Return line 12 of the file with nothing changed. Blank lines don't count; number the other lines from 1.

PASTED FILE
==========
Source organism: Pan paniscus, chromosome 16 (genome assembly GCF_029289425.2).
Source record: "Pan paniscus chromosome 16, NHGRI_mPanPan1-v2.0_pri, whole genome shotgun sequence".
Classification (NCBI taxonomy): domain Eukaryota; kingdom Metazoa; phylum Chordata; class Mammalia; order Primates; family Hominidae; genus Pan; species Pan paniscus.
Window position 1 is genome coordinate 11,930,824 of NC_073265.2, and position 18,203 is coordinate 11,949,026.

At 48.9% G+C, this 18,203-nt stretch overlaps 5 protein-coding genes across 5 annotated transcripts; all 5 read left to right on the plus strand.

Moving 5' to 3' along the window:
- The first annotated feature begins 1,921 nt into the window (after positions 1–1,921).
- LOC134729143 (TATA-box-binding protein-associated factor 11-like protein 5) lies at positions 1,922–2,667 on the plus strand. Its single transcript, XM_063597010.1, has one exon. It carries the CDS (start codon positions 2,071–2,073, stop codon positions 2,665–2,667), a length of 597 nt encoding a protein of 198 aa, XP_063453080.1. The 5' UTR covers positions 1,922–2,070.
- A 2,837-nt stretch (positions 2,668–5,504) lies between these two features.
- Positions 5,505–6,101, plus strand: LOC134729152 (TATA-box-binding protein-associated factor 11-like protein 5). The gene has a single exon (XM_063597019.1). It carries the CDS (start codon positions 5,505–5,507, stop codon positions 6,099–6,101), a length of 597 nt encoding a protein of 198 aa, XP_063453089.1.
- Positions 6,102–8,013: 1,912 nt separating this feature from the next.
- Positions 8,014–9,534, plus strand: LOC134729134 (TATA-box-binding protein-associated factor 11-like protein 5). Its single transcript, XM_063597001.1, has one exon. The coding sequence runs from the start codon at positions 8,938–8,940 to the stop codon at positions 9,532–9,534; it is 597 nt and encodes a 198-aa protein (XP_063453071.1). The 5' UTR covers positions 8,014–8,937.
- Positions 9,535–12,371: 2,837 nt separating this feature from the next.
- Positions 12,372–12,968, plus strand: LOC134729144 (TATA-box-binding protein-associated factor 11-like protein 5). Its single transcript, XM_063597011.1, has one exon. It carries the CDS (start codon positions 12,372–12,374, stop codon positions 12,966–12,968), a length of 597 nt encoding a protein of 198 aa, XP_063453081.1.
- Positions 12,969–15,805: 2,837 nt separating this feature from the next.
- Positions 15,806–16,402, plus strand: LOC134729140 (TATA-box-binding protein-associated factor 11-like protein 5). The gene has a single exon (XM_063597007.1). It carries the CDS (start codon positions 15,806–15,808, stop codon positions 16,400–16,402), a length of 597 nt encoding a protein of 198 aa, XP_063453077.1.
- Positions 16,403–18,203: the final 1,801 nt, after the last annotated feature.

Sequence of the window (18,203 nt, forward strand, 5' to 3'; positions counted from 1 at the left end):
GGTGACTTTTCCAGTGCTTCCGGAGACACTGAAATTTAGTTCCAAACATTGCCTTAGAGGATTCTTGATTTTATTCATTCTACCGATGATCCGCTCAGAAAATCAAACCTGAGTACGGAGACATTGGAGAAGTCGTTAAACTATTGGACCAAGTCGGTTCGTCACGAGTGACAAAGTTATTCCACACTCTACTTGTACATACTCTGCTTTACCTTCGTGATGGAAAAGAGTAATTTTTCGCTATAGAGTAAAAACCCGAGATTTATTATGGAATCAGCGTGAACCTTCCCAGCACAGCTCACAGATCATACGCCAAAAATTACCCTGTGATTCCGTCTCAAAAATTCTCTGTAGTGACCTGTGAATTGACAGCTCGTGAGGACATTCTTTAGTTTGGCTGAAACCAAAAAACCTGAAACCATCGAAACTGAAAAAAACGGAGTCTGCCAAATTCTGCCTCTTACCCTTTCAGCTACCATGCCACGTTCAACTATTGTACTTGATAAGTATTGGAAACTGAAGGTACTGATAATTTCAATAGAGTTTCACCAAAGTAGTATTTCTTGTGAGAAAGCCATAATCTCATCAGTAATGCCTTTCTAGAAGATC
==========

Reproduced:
- Positions 8,014–9,534, plus strand: LOC134729134 (TATA-box-binding protein-associated factor 11-like protein 5). Its single transcript, XM_063597001.1, has one exon. The coding sequence runs from the start codon at positions 8,938–8,940 to the stop codon at positions 9,532–9,534; it is 597 nt and encodes a 198-aa protein (XP_063453071.1). The 5' UTR covers positions 8,014–8,937.